A Million Little Things I Can’t Stop Thinking About

Author: Sue Shouldis, Director of Business Development



Sometimes, not being able to stop thinking about work after hours is a problem. And when your job revolves around the topics of dining and restaurants, like mine does, even the activities that people typically turn to for distraction can put you right back into work mode. (Can you think of more than a couple of movies that don’t include any characters interacting with food or scenes set in restaurants?) Fortunately, I really do love my job, and I absolutely enjoy those moments when my at-work and at-ease interests connect.



The Fiji water girl stole the Golden Globes. Photo credit: Getty Images


Case in point: while there are many things that I find inspiring, I’ll admit here to being particularly enthusiastic about travel, food and television. I love the way the small screen has the ability to project over into everyday life and give us shared experiences. The Monday after the Golden Globes aired, for example, there’s a good chance the red carpet antics of the Fiji water girl probably cropped up in your morning chit-chat at least once, right? 


This also gets me thinking about what, arguably, was one of fall 2018’s best new shows, “A Million Little Things.” With my Dinova viewing goggles strategically in place, I can’t help recalling the scenes in which one character is opening a restaurant and going through all of the typical struggles of your average up-and-coming restaurateur, and thinking, “Wow, she could really benefit from our program.”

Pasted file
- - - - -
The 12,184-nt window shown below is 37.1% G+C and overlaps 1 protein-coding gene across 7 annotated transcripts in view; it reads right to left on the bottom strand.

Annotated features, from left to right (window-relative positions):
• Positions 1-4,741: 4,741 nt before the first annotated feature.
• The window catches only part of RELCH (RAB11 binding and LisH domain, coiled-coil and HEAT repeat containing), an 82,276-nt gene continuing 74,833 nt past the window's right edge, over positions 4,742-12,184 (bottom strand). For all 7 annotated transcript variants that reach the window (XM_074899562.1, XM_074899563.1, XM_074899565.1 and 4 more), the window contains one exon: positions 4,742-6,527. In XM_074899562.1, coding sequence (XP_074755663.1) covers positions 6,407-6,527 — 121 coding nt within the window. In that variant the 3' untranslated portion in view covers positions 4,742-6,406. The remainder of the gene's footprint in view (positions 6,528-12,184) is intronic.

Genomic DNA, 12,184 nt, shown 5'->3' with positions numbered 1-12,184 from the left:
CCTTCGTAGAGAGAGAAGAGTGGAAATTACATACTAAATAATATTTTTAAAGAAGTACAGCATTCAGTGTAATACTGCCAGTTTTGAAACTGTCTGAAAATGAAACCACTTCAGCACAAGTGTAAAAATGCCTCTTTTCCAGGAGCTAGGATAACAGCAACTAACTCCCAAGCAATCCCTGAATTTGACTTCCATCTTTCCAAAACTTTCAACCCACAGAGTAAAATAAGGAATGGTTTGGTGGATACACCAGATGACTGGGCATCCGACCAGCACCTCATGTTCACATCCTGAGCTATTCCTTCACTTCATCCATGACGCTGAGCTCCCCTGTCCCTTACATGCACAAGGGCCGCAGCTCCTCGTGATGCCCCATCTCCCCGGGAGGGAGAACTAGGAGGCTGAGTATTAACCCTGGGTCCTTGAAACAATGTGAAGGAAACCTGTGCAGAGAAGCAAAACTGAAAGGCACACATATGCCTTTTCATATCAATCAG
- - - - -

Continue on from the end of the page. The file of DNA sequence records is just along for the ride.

For those of you who’ve never seen “A Million Little Things,” let me give you a synopsis. (the mid-season premiere starts/started January 17, so it’s the perfect time to get caught up.) A group of friends from Boston bond under unexpected and heartbreaking circumstances (keep the tissues handy). The cast of characters includes people at all different stages of their personal and professional development, and a tragic event in the first episode serves as a wake-up call that forces them to take stock of their dreams.


When we first meet the aspiring restaurateur character, Regina Howard, she seems stalled in making the transition from kitchen-based caterer to becoming the restaurateur she has always wanted to be. After unexpectedly being gifted a restaurant (this is fiction, remember), Regina is hit hard by the unvarnished setbacks and realities of restaurant ownership: How does one even plan a restaurant opening? What all does she need? Who’ll be there to support her along the way?


Watching Regina’s journey in opening her restaurant in “A Million Little Things,” brings to mind the million little things that Dinova does to help build connections between restaurateurs, companies and business diners.